Responsible for bringing the booth to life were Timberland Global Creative Services, Fixtures and materials: Vermont Store Fixture Corp. Engineering, production, logistics: Concept 360. Timberland’s Andrew Carbine was project manager.
Split Personality BOB: Yakima
Two brands from the same parent company that appeal to different types of consumers came together creatively in this 40-by-60-foot garage-themed booth. Visitors walked from the Whispbar booth, with its elegant art gallery and automobile-centric, minimalist feel straight into garages that housed various categories of Yakima products. The booth brought the experience of visiting individual neighborhood garage interiors to life and the details in each space set the stage for the type of product found inside.
Whispbar was designed to appeal to the consumer with a high-end car who occasionally wants to transport outdoor gear, but doesn’t want to compromise the design elements of his or her vehicle. Yakima garages were reflective of the consumer who is all about the experience first, and needs racks or roof top boxes to add people or gear.
Touch screens in Whispbar’s booth pulled us into the experience of driving a fine car along winding roads and allowed easy access to navigating product particulars. Everything right down to the packaging was designed to make the purchase process effortless.
Yakima garages made you want to stop in, pop open a Pabst Blue Ribbon and spend some time hanging out with friends. Details like iPad screens in empty keg containers, toolboxes housing basic sale supplies and a garden completed the experience and asked: Are you a Yakima or Whispbar outdoor adventurer?
Creative direction was provided by Yakima’s brand management team and James Buckroyd, Yakima’s global creative director, with booth construction orchestrated by Pinnacle Exhibits.
Tiny but Mighty BOB: O Loves M Eco Bags
O Loves M Eco Bag owner, Merle O’Brien, is known for designing her 10-by-10-foot booth at every Outdoor Retailer show on site with merchandising elements pulled from discard piles at the show and greater Salt Lake City. Comfortable with design on the fly and a solid awareness of product display, this booth took treasures from the trash and found them a new home. The tiny booth created from discarded doors, an old fence and crates provided a powerful product-centric message and took advantage of color stories while letting the found materials dictate design.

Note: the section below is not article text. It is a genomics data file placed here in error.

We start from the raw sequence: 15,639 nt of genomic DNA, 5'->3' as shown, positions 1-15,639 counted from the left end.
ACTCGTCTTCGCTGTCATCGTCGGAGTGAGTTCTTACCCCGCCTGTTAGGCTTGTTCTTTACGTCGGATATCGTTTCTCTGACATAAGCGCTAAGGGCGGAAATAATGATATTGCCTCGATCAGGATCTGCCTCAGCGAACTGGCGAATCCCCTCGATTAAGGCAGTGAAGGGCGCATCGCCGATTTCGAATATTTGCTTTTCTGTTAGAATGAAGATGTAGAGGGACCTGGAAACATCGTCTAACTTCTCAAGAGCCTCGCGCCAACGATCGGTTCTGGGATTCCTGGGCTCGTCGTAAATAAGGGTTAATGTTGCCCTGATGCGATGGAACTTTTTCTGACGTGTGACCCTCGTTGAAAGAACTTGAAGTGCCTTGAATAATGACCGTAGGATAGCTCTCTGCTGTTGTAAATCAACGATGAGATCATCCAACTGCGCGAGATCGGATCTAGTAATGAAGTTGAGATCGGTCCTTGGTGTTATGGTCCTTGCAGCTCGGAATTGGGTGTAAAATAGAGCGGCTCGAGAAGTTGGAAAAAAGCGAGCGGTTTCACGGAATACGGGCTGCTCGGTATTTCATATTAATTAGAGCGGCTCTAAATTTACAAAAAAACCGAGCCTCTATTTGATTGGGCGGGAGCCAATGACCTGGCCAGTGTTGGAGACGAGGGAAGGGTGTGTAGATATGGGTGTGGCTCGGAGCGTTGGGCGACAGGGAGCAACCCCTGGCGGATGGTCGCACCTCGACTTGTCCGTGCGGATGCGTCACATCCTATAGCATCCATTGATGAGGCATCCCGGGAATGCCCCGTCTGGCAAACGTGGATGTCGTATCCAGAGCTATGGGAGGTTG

Display Diva BOBs:
Founder Julie Rochefort wanted mannequins that reflected “coming from the earth,” and made papier mâché body forms, which she then planted in flowerpots.
Sometimes a fixture manufacturer can’t give you quite what you want in your budget, but if you’re Millet’s Maro LaBlance, you don’t let that stop you. LaBlance found her way to the plumbing department of Home Depot and sat in the aisle playing with materials until she created exactly what she wanted.
Natural elements like rocks, soil and bark brought Outdoor Research’s technical product to life especially when paired with just the right props and punctuated with brilliant color.
Big heads are not always a bad thing. In fact, these playful wooden mannequin’s invited us to come on in and play while serving as powerful workhorses for displaying apparel.
TrekSta’s bright-red light fixture might have had power issues, but that didn’t stop the booth from working color hard. The abundance of green in the plants with just the right amount of red helped footwear jump off the shelves!
A lush gathering of mannequins and the “just right” use of colorful props popped Patagonia’s merchandise.
Congratulations to our winners and to all Outdoor Retailer exhibitors who keep raising the bar. Bring it, Outdoor Retailer Winter Market!
Think your booth might have what it takes to make it to the BOB podium next show? Send an email alert before the Outdoor Retailer Winter Market to merchandising editor, Robin Enright, at email@example.com.
SNEWS Merchandising Editor Robin Enright
is the founder of Merchandising Matters,
which provides visual merchandising and
marketing support to the outdoor retail industry.
Reach her via email at firstname.lastname@example.org
with questions, ideas and suggestions.